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COPYRIGHT NOTICE


This Oral History is copyrighted by the Interviewee
and the Samuel Proctor Oral History Program on
behalf of the Board of Trustees of the University of
Florida.

Copyright, 2005, University of Florida.
All rights, reserved.

This oral history may be used for research,
instruction, and private study under the provisions
of Fair Use. Fair Use is a provision of United States
Copyright Law (United States Code, Title 17, section
107) which allows limited use of copyrighted
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Fair use limts the amount of material that may be
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For all other permissions and requests, contact the
SAMUEL PROCTOR ORAL HISTORY PROGRAM at
the University of Florida





4 0C300 03


TELL THE STORY
JACKIE BELL
August 15,1997

(Mr. Alex Milford): My name is Alex Milford. Today is August

the 15, 1997. I'm at the Culmer Center and I am interviewing...is

it Mrs.?

(Miss Jackie Bell): Miss.

(Mr. Milford): Miss Jackie Bell for the history of relocation

and transportation with the Overtown community.

Ah, Miss Bell the first set of questions I'm going to ask you

is regarding family life. Where were your parents born?

(Miss Bell): My father was born in Dublin, Georgia. My

mother was born in Locust Grove, Georgia.

(Mr. Milford): Did they ever live in Overtown?

(Miss Bell): Yes.

(Mr. Milford): Do you remember what years they lived in

Overtown?

(Miss Bell): Ah my father came back here in about ah '39,

about 1939.

(Mr. Milford): What sort of jobs did they have?

(Miss Bell): My father was an in engineer.

(Mr. Milford): Where were your grandparents born?

(Miss Bell): My grandparents comes from Georgia as well but

my great grandfather came to Miami, was one of the engineers on the

railroad.

(Mr. Milford): Did they live in Overtown also?

(Miss Bell): Yes. In, in I guess Black Quarters what they









use to call it.

(Mr. Milford): Do you remember what years they lived there?

(Miss Bell): Ah that was in the early, early, late 1800's, I

think. When the first, railroad came through.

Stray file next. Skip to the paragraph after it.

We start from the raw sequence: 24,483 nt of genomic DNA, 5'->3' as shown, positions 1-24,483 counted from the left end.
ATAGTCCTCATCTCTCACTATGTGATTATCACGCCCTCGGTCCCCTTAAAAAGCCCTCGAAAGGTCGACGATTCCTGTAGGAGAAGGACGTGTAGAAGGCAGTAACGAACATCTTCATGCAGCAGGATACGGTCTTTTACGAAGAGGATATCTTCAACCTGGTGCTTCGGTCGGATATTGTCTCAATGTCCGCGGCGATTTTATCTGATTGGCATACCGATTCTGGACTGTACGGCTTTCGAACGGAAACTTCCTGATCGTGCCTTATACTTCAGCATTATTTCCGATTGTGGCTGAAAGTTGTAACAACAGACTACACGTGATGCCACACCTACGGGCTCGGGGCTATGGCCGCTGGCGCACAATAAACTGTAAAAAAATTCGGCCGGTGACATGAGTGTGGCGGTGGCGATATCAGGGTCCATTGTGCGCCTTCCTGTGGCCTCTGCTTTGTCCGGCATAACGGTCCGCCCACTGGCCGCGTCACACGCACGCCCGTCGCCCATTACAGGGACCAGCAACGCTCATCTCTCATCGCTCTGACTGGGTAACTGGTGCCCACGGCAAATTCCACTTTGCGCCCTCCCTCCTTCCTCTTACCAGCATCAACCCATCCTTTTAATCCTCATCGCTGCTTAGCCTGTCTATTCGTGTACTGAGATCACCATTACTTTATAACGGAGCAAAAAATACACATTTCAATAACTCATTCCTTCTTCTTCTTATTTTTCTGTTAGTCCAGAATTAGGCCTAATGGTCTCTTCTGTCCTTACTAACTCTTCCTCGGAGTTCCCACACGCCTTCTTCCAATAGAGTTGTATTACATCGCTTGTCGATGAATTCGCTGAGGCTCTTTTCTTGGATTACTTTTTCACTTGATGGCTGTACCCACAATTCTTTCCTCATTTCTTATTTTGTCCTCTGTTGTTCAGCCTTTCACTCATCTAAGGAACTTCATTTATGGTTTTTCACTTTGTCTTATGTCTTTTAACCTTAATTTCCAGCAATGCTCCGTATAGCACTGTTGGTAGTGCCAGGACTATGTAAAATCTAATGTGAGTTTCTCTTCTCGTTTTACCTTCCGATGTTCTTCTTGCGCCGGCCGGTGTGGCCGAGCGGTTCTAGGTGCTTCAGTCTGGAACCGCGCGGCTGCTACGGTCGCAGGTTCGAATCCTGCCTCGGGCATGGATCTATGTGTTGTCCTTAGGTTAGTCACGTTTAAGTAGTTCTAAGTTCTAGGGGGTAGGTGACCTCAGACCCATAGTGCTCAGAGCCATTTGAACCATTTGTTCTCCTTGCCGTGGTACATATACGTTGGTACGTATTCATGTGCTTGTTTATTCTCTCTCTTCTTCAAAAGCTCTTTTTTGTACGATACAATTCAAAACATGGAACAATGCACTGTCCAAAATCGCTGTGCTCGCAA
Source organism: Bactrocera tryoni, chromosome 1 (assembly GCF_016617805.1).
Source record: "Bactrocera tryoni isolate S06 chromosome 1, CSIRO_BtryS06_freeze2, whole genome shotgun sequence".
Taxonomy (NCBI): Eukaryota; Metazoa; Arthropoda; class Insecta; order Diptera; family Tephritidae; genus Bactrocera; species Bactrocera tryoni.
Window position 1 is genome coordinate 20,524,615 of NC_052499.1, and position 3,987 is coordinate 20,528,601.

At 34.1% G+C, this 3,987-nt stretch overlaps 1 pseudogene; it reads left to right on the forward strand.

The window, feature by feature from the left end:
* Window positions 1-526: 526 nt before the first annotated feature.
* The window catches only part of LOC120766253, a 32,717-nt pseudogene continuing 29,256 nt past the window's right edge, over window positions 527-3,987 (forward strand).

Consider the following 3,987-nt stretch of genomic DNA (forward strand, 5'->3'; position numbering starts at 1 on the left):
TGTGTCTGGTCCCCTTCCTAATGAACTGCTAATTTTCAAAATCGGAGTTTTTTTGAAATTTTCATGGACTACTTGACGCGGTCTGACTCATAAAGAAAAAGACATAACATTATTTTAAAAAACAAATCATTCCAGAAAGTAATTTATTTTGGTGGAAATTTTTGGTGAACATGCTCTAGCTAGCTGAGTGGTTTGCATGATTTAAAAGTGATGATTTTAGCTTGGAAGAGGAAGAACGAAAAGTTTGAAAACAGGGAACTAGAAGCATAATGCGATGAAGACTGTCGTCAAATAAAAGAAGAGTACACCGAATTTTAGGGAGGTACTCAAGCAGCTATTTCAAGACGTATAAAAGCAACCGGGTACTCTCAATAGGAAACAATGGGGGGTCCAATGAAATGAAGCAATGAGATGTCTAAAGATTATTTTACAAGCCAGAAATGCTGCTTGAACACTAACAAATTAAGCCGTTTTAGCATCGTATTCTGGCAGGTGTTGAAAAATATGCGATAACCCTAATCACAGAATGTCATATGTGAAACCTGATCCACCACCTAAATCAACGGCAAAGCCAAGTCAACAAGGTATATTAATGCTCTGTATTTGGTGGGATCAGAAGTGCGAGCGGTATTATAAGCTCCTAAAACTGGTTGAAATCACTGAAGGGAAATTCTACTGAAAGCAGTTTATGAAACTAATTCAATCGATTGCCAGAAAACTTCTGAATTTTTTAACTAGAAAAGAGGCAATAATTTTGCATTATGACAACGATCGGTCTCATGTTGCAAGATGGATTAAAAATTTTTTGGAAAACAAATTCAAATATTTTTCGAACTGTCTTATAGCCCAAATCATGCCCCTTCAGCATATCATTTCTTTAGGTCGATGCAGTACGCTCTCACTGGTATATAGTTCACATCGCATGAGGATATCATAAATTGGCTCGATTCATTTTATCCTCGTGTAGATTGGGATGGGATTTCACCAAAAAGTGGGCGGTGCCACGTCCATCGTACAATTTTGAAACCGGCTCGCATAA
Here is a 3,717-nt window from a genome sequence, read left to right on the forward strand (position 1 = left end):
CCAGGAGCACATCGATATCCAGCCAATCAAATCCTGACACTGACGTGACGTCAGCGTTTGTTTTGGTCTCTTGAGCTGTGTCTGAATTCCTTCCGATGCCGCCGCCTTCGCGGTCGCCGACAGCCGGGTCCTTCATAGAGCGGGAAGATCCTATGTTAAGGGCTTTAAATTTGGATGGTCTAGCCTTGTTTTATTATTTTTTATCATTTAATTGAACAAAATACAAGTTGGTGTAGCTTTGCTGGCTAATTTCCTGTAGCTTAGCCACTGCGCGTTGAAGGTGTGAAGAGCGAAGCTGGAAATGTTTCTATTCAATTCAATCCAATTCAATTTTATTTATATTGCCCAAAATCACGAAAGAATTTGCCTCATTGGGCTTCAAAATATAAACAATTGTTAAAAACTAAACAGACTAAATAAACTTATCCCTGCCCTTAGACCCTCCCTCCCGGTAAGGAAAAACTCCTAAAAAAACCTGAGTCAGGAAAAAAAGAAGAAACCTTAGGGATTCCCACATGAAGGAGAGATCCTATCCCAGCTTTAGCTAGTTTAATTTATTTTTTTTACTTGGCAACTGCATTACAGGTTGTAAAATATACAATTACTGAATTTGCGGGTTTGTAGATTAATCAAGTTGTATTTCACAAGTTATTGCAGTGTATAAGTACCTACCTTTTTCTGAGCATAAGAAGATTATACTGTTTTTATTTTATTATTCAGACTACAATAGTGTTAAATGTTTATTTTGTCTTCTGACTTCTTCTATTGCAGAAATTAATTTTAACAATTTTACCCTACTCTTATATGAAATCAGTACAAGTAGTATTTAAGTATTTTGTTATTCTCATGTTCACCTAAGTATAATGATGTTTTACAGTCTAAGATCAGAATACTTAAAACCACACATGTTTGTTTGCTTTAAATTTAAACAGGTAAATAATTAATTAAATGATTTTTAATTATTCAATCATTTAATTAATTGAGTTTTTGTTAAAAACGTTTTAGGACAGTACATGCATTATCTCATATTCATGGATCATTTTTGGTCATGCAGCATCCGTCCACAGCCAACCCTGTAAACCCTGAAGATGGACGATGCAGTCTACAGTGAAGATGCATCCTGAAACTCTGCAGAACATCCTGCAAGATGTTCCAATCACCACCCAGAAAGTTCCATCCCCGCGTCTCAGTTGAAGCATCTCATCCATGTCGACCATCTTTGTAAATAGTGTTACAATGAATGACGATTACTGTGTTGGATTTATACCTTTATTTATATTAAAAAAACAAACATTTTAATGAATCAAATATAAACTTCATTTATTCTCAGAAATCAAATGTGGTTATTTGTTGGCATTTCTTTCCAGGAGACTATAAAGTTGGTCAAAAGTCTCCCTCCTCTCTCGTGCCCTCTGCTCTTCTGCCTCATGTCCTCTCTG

(Mr. Milford): What sort of jobs did they have, your

grandparents?

(Miss Bell): My grandparents, my grand...my daddy's daddy was

an engineer as well and they designed roads, airports ah worked

with, you know, work on the design, the, the engineering division

and my father worked for Eastern Airline.

(Mr. Milford): Could describe what it was like growing up in

your parents' household?

(Miss Bell): Yeah. I grew up in a household of four children

and my birth was fourteen years between my middle sister and myself

and I grew up in a house where there was a lot of fun, of lot of

class. My mother was a registered nurse who did not have to go out

to work and belonged to all of the things was Black culture

society, the garden clubs, the tea clubs, the bridge clubs and I

grew up watching my mom and my father being truly fantastic people

with making sure that we understood what education meant, making

sure that we understand who we are and just really a very, very

good life.

(Mr. Milford): The next set of questions is regarding

employment from 1945 to 1970. Can you describe the jobs that you

had?

(Miss Bell): Me?









(Mr. Milford): Umm hum.

(Miss Bell): I, from '45 to '70 I was a kid in school.

(Mr. Milford): Where did the other members of your family

work?

(Miss Bell): I just told you my father worked for Eastern, my

brother after he came out of service, worked for Eastern. My two

older sisters, one of them was a professor at Wayne State

University in Detroit where she had gone to school. My middle

sister did not work, her husband was a preacher and was a minister

of a large church in Kehokee, Florida.

(Mr. Milford): Beginning in the late 1950's many immigrants

moved to Miami from the Caribbean including Cuba, Haiti and other

countries. Did those immigrants competed with Overtown residents

for jobs?

(Miss Bell): Yes. I'm sure they did. I'm sure they did. In

fact, I'm sure they, they took most of the jobs that this community

had, had because they worked cheaper, you know, and when a new

immigrant comes to down they stick together and certainly I can say

that I saw from the hotel industry, just the hotel industry, Blacks

who worked in the hotel industry lost those jobs. Ah Blacks who

worked in the lower level of hospitals and, and this community was

employed basically in that perspective because we were Black and we

were not on the top of the list in employment anyway. The only top

of the list employment that we ever had and it was segregated was

being a school teacher, a doctor or a lawyer.

(Mr. Milford): Do you recall people moving into the area from